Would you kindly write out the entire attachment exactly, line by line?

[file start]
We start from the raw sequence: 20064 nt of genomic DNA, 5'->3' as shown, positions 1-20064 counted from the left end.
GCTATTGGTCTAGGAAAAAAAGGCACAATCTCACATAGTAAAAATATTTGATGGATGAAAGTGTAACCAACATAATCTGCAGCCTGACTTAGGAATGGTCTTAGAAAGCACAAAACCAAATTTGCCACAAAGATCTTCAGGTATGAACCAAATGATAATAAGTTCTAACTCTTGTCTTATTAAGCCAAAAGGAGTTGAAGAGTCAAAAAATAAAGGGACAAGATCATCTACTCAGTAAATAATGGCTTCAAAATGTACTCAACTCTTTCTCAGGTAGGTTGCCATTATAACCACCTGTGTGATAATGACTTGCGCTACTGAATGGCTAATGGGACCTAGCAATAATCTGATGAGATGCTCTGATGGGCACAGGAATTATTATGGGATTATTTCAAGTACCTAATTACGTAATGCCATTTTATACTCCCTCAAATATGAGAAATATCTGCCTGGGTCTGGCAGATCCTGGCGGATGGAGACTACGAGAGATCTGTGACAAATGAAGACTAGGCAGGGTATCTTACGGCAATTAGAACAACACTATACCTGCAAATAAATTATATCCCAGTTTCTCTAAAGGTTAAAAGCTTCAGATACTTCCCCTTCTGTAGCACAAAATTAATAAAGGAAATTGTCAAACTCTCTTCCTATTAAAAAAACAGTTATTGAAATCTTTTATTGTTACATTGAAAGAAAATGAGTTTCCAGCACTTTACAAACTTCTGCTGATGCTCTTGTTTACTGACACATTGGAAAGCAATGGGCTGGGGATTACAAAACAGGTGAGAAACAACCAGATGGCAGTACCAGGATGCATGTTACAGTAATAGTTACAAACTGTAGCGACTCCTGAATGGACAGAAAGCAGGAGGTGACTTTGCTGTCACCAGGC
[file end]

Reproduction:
We start from the raw sequence: 20064 nt of genomic DNA, 5'->3' as shown, positions 1-20064 counted from the left end.
GCTATTGGTCTAGGAAAAAAAGGCACAATCTCACATAGTAAAAATATTTGATGGATGAAAGTGTAACCAACATAATCTGCAGCCTGACTTAGGAATGGTCTTAGAAAGCACAAAACCAAATTTGCCACAAAGATCTTCAGGTATGAACCAAATGATAATAAGTTCTAACTCTTGTCTTATTAAGCCAAAAGGAGTTGAAGAGTCAAAAAATAAAGGGACAAGATCATCTACTCAGTAAATAATGGCTTCAAAATGTACTCAACTCTTTCTCAGGTAGGTTGCCATTATAACCACCTGTGTGATAATGACTTGCGCTACTGAATGGCTAATGGGACCTAGCAATAATCTGATGAGATGCTCTGATGGGCACAGGAATTATTATGGGATTATTTCAAGTACCTAATTACGTAATGCCATTTTATACTCCCTCAAATATGAGAAATATCTGCCTGGGTCTGGCAGATCCTGGCGGATGGAGACTACGAGAGATCTGTGACAAATGAAGACTAGGCAGGGTATCTTACGGCAATTAGAACAACACTATACCTGCAAATAAATTATATCCCAGTTTCTCTAAAGGTTAAAAGCTTCAGATACTTCCCCTTCTGTAGCACAAAATTAATAAAGGAAATTGTCAAACTCTCTTCCTATTAAAAAAACAGTTATTGAAATCTTTTATTGTTACATTGAAAGAAAATGAGTTTCCAGCACTTTACAAACTTCTGCTGATGCTCTTGTTTACTGACACATTGGAAAGCAATGGGCTGGGGATTACAAAACAGGTGAGAAACAACCAGATGGCAGTACCAGGATGCATGTTACAGTAATAGTTACAAACTGTAGCGACTCCTGAATGGACAGAAAGCAGGAGGTGACTTTGCTGTCACCAGGC